Commercial fisheries

The commercial fishing industry has defined the coast since the 1870s. In the Central Coast alone, the projected 2007 landed commercial catch value was estimated at $18 million. However, many commercial species are in decline and through buy-back programs and consolidation of licences commercial fishing is playing a smaller role in our local economy. In fact, there has been a 17% decline in industry employment since 1996 – the local impact is significantly greater.

Co-jurisdiction agreements with DFO will be negotiated to ensure that the Central Coast First Nations have equal jurisdiction and authority over the management of fishery resources in our territories. There are a number of immediate actions that should be taken to improve the sustainability of commercial fisheries in our territories. Through revenue sharing agreements with government and resource users our Nations will undertake studies to determine the effectiveness of current and proposed management regimes at sustaining populations of commercially important species.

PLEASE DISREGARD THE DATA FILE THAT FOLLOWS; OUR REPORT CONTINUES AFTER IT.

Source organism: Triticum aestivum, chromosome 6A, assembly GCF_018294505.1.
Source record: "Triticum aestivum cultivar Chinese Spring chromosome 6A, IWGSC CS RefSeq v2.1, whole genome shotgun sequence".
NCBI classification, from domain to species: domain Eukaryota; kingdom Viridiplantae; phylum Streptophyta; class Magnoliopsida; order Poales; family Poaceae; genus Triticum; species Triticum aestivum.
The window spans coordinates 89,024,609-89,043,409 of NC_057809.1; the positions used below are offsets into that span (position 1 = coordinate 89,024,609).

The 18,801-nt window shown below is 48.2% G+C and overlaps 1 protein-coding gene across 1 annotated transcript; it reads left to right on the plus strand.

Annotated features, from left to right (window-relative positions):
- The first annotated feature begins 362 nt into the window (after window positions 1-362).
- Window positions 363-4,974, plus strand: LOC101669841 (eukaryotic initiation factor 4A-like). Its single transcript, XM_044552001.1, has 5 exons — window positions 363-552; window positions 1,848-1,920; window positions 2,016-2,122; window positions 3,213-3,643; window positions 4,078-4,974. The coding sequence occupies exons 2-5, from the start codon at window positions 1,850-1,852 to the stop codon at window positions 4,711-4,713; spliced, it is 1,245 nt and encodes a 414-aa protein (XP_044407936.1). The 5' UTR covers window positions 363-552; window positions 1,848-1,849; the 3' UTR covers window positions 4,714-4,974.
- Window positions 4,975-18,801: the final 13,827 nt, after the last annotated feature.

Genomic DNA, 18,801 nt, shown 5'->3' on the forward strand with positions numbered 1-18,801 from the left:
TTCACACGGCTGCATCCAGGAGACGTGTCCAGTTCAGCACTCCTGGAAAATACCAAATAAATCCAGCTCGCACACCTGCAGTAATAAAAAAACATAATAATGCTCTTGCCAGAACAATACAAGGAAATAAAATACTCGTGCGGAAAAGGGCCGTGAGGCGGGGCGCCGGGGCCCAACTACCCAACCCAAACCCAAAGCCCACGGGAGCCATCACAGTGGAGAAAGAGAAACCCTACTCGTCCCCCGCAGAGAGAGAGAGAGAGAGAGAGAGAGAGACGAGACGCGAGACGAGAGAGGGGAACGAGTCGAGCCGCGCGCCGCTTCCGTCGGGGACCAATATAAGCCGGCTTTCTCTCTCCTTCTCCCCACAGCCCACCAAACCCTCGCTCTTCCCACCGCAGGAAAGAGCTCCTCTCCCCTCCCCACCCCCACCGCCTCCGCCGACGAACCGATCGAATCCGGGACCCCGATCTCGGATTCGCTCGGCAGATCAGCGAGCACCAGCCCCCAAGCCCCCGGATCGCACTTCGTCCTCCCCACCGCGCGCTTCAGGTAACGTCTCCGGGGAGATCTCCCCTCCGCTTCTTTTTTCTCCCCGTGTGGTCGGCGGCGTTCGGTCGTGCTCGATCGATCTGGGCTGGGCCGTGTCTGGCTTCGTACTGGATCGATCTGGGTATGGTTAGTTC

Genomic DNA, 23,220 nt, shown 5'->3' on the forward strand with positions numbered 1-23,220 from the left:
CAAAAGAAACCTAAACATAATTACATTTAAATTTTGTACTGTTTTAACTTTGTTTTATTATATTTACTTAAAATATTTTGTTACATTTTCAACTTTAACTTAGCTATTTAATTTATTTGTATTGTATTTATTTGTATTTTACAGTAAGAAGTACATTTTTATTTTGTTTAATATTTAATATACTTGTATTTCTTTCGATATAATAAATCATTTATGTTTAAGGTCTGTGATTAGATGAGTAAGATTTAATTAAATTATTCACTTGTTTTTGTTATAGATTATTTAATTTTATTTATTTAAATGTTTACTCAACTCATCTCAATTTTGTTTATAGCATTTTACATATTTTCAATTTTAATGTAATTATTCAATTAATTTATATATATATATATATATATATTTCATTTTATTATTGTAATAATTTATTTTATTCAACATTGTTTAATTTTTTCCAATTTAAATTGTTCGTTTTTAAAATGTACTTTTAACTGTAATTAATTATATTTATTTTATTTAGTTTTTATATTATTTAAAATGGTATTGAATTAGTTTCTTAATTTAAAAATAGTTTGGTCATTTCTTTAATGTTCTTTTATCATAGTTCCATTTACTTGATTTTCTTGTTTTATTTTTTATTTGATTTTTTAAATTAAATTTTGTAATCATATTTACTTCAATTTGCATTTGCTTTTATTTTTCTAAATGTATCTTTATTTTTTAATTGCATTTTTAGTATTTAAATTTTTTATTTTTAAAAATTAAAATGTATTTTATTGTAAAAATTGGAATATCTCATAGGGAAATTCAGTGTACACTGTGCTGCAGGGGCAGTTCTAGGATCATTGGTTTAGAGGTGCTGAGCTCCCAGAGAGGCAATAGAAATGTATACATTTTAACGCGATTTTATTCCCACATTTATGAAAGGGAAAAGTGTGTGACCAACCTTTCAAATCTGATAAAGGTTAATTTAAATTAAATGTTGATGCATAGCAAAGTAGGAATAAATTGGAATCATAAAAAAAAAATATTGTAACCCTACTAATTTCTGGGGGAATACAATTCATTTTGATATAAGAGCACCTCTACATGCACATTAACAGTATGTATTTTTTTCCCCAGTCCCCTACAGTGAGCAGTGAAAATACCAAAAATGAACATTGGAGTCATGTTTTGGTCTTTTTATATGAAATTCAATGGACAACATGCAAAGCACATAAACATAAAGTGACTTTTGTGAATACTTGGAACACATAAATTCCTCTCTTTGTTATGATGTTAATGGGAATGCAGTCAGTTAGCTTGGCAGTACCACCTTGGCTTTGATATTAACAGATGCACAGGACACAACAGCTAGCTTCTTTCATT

Commercial fisheries management must respond to the need for more sustainable practices, improved access to marine resources for First Nations’ food, social and ceremonial purposes, and improved economic outcomes for local coastal communities. Our plan provides a series of strategies for meeting these objectives.

The Signe Lynn. Photo by Julie Carpenter.
A fishing boat on the water with trees in the background. Text on the boat reads: “Signe Lynn”